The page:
Not Knowing the Answer

I’m going to try and get back into the blogging habit, since I find it a helpful exercise, and reflection is an important part of my work that I tend to ignore. (More on that at another time.)

Sometimes not only is there no easy answer, there is no answer at all.

And that is scary.

I had the opportunity to take a one-day course on Leading Change. It has already had a significant impact on the way that I think about my project work, and my ongoing responsibilities.

There were a lot of neat tools one was: Project Management is the thing (hardware software, activity), change management is the people. And the people part is just as important as the project itself.Change is hard. Here is a perplexed looking schnauzer to make it seem a bit easier.

Also, resistance to change is normal. Have a plan that involves upfront communications (and feedback if possible), sponsorship of your project (think champions of your change), and have those champions model the change and reinforce the change.

The scary part of the day came near the end, when we were reviewing a list of questions and statements that might come up in response to a change.

Some were easy to address “There wasn’t a problem with how we did it before, why are we changing things?” and “There are more pressing problems for us to address right now”, I could explain why we were making the change or what processes were in place.

The second page of questions included:

“I am concerned about my ability to learn the new skills required for this change to be successful”

and

“This is going to require me to alter some of the belief I hold in how business should be conducted”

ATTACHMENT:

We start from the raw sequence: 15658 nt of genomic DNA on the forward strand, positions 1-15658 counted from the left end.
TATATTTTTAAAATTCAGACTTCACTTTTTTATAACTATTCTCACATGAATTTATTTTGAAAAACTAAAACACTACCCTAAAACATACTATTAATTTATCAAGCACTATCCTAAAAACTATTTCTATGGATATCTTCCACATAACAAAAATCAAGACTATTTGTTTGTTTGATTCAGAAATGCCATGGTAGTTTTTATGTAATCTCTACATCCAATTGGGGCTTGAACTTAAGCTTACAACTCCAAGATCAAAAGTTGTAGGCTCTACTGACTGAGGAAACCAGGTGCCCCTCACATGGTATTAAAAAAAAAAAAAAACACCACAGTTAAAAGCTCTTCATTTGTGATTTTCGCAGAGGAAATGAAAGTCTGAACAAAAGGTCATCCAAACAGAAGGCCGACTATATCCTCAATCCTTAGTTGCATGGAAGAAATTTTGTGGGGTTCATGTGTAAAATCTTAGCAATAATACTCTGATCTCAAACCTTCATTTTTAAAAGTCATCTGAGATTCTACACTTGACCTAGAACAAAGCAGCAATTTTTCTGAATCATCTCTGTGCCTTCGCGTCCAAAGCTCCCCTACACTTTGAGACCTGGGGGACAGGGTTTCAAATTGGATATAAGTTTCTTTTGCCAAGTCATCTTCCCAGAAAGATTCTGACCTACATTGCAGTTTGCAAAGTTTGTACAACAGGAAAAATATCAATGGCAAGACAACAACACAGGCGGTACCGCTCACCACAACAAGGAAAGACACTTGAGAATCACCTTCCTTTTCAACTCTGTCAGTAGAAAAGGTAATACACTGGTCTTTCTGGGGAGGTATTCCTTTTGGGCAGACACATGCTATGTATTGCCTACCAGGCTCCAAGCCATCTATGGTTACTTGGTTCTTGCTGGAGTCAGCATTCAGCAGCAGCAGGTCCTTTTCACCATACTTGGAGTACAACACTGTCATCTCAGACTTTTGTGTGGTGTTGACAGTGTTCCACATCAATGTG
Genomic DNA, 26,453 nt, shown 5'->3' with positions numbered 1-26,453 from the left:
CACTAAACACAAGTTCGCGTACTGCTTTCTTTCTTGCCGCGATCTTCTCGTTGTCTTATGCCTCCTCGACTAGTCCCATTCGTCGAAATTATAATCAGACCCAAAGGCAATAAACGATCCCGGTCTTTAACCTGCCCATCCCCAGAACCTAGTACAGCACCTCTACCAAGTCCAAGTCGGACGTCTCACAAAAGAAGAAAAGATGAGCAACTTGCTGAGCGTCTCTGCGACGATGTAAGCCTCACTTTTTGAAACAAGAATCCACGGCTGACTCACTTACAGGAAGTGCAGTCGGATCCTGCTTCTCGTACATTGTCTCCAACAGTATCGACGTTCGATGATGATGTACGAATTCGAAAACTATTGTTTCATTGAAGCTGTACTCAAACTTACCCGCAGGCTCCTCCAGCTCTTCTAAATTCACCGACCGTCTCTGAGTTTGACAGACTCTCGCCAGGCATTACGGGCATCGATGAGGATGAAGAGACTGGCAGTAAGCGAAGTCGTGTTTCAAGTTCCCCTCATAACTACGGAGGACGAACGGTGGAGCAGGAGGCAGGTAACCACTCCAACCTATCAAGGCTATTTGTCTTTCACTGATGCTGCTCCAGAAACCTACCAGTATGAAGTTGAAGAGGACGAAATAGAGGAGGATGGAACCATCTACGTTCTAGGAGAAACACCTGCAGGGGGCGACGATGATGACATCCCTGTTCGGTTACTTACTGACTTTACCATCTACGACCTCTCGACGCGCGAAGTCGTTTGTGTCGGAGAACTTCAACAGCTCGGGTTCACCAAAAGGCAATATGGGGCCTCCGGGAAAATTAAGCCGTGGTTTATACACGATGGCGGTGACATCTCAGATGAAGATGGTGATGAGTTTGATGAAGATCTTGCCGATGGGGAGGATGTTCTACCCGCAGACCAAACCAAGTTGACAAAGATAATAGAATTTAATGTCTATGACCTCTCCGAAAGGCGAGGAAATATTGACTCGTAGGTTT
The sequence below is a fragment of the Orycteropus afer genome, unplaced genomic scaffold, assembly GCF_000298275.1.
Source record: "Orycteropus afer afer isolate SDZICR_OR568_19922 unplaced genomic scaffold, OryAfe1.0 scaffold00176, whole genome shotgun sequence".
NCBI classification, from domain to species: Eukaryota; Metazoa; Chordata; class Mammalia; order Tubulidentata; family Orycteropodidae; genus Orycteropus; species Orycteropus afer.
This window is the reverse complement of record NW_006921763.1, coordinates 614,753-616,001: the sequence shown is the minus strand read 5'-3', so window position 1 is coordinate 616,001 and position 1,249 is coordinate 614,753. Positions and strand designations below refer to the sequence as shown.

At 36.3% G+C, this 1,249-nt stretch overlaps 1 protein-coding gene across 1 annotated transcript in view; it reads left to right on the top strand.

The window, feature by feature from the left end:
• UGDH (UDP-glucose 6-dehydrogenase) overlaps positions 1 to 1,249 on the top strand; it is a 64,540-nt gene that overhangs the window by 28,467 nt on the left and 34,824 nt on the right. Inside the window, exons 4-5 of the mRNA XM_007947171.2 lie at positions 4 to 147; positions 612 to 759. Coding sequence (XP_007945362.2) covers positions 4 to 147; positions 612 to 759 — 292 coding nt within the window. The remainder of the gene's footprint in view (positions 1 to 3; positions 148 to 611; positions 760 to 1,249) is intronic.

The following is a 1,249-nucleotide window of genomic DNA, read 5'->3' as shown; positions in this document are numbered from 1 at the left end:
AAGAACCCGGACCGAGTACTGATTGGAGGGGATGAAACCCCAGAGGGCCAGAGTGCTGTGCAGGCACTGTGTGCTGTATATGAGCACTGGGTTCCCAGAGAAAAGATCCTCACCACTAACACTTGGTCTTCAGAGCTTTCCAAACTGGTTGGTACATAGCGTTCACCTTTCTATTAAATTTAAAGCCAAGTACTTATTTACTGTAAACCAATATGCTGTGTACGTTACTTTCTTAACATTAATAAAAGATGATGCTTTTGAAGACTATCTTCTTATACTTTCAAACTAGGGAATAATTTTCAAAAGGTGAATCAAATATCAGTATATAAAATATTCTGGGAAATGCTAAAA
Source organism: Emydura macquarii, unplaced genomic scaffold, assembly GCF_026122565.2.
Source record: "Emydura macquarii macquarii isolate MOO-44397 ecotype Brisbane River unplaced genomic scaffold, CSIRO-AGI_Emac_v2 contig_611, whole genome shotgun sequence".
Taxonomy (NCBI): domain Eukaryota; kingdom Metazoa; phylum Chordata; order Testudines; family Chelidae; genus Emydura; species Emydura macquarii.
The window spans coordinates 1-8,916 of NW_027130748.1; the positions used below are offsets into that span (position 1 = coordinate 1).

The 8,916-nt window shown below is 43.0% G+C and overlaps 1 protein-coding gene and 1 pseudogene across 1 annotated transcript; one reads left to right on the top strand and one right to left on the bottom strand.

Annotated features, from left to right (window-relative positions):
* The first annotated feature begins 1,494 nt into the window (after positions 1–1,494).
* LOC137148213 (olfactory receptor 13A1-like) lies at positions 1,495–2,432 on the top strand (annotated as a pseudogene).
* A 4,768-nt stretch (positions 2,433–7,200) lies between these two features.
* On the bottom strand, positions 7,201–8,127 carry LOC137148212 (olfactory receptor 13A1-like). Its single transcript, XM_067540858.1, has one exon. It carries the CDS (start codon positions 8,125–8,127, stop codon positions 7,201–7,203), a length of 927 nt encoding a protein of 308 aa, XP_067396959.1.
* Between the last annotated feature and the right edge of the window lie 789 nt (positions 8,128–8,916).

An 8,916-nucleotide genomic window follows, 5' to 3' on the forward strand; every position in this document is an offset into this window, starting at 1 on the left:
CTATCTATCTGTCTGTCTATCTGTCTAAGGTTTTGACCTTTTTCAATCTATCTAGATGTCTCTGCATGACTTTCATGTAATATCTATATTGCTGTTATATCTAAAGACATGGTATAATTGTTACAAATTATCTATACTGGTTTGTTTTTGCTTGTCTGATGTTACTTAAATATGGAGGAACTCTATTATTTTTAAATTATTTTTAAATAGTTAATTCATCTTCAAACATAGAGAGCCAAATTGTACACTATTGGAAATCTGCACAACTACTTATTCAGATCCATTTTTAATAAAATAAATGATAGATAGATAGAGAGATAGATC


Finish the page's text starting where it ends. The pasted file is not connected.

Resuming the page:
and

“This change will require me to learn a lot of new information or viewing existing information differently.”

And I found myself checking the “Truth” box next to those questions and the action plan box sat empty.

These are big questions. These are things that come up when you are changing people’s perceptions in how they do their jobs- why they do their jobs. It isn’t always verbalized, but if you ask yourself “What is really being said?” This might be what you are hearing.

And (as an added issue) in the library world, often a good part of our personal identity is tied up in our work. “I am a library technician” or “I am a librarian” and “that means that I do ___”. Find books for people, act as a gatekeeper, answer reference questions…. To some people it means  that they are an expert in information.

Acting as an agent of change (my unofficial job title) around digital initiatives means that I am almost constantly causing people to doubt their skills and their ability to appropriately meet the needs of the public. When I need people to learn new skills, they can feel like they are no longer experts in their jobs. They can (and do) feel like I am changing what it means to work in a library. And that is understandably scary for them.

I don’t know that there is a fix for this. There is no easy answer to these questions, that is for sure.

But, even if I don’t have any answers, I can commit to taking time with staff and supervisors who are afraid of what the impact of changes are having on their perception of their jobs, and their identity, and work with them to adapt, and find the places where things are still going to stay the same.

How do you deal with someone who is worried about the future of their job? Their profession?